Demographics

  • 33% were seeking treatment for opioid dependence at the initial visit
  • 9% presented with an overdose
  • Remaining 58% were identified through screening

Engagement in formal addiction treatment

  • Buprenorphine/naloxone group had significantly more patients receiving formal addiction treatment at the 2-month assessment (74%) compared with referral (53%) or brief intervention groups (47%)
  • There were no significant differences between the buprenorphine/naloxone (53%), referral (60%), and brief intervention (51%) groups at 6 months
  • There were no differences between the buprenorphine/naloxone (49%), referral (49%), and brief intervention (51%) groups at 12 months

Illicit opioid use and HIV risk behaviors

  • At 2 months, the buprenorphine/naloxone group reported fewer days of illicit opioid use [1.1 (95% CI 0.6-1.6)] versus referral [1.8 (95% CI 1.2-2.3)] and brief intervention [2.0 (95% CI 1.5-2.6)]
  • There was a significant temporal trend toward reduction in illicit opioid use in all groups from baseline to 12 months, but no longer any differences between groups
  • There were no significant differences among the three groups regarding HIV risk behaviors at any of the assessment points

Urine toxicology

  • Rates of illicit opioid-negative urine tests were not significantly different at 2 months in the buprenorphine/naloxone group (62.7%), the referral group (59.2%), and the brief intervention group (58.6%)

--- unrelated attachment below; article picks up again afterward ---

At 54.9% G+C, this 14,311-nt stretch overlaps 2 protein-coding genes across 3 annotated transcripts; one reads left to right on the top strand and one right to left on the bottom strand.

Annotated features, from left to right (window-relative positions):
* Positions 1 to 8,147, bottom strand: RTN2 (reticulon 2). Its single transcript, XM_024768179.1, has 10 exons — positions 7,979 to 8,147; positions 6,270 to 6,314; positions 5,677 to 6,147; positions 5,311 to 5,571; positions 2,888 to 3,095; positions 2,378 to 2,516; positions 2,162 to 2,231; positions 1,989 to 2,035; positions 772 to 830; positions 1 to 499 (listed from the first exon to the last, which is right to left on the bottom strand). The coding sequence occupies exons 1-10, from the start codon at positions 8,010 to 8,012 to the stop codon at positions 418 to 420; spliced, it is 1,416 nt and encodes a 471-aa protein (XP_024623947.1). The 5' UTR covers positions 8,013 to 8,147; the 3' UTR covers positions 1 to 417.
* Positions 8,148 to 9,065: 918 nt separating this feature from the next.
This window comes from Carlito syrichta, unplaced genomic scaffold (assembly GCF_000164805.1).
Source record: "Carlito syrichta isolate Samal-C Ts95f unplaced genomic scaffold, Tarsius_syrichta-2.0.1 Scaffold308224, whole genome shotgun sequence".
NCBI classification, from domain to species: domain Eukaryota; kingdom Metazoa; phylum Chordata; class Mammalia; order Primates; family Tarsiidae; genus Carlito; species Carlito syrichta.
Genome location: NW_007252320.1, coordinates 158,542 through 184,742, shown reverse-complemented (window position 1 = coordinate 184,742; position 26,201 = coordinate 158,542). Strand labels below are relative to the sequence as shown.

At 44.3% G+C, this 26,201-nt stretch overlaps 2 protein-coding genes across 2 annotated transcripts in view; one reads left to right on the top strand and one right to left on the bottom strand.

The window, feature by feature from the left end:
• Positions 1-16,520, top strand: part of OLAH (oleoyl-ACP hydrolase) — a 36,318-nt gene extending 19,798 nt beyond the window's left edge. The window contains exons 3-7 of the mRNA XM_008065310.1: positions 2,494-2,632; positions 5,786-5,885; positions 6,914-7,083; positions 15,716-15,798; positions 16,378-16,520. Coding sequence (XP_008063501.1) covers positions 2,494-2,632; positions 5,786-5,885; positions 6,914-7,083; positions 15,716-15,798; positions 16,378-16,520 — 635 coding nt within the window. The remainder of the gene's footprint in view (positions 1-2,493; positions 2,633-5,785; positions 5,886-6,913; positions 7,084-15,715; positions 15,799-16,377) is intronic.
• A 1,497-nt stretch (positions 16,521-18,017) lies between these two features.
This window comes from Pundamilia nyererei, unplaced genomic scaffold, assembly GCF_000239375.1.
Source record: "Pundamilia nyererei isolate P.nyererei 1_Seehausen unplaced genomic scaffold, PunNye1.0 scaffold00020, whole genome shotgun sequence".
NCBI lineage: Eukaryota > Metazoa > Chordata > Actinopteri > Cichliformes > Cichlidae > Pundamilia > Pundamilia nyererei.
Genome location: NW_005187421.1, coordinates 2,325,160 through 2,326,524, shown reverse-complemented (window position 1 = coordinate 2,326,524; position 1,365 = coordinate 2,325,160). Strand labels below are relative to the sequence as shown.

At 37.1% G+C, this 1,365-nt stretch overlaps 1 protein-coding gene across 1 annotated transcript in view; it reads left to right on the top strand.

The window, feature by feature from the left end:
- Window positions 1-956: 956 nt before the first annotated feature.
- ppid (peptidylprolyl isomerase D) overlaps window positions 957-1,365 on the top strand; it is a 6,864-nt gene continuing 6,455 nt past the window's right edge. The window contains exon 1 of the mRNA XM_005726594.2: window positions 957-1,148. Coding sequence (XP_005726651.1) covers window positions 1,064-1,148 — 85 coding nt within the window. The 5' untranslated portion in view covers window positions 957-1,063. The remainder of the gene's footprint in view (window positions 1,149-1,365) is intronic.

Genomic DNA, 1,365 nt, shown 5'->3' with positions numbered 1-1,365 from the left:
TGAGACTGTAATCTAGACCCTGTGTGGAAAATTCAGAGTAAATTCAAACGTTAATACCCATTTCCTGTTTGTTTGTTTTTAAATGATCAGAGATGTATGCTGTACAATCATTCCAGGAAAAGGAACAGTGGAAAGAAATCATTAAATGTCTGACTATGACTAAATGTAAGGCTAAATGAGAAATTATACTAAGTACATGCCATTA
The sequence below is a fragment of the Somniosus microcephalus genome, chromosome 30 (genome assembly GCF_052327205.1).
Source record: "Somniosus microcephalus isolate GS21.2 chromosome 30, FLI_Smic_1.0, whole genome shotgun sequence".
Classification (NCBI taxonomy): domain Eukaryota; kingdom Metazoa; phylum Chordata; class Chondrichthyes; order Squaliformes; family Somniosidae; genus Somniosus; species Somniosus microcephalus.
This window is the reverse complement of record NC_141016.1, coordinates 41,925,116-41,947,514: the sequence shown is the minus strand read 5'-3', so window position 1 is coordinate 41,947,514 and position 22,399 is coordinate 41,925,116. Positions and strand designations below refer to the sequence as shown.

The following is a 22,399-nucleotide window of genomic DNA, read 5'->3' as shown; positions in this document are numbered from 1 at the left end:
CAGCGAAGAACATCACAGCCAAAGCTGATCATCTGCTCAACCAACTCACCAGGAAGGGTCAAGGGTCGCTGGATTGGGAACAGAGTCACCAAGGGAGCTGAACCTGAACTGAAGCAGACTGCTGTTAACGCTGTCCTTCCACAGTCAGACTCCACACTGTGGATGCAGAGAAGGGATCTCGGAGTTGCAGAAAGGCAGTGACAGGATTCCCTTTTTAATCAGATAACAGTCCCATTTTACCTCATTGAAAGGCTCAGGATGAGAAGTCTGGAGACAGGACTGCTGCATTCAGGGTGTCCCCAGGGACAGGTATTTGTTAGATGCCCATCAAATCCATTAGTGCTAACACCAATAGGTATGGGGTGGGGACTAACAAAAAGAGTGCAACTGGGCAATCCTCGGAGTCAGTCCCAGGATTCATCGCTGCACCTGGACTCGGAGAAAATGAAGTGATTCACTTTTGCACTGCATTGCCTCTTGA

• Negative urine test rates were also similar at 6 months in all three groups: buprenorphine/naloxone group (63.5%), referral (55.9%), and brief intervention (52.5%)

The study demonstrated that the relative benefit of ED-initiated buprenorphine/naloxone with referral for ongoing treatment in primary care persists at 2 months. The findings at 2 months in the buprenorphine/naloxone treatment group were consistent with those of other studies of primary care office-based buprenorphine/naloxone treatment for opioid dependence.

The emergency department visit is an opportunity to engage patients with opioid use disorder in effective medication-assisted treatment. Ongoing research should focus on evaluating the implementation of this model in a diverse array of emergency departments and other healthcare settings.

Richard L. Wynn, BS Pharm, PhD, is professor of pharmacology at the Baltimore College of Dental Surgery, Dental School, University of Maryland Baltimore.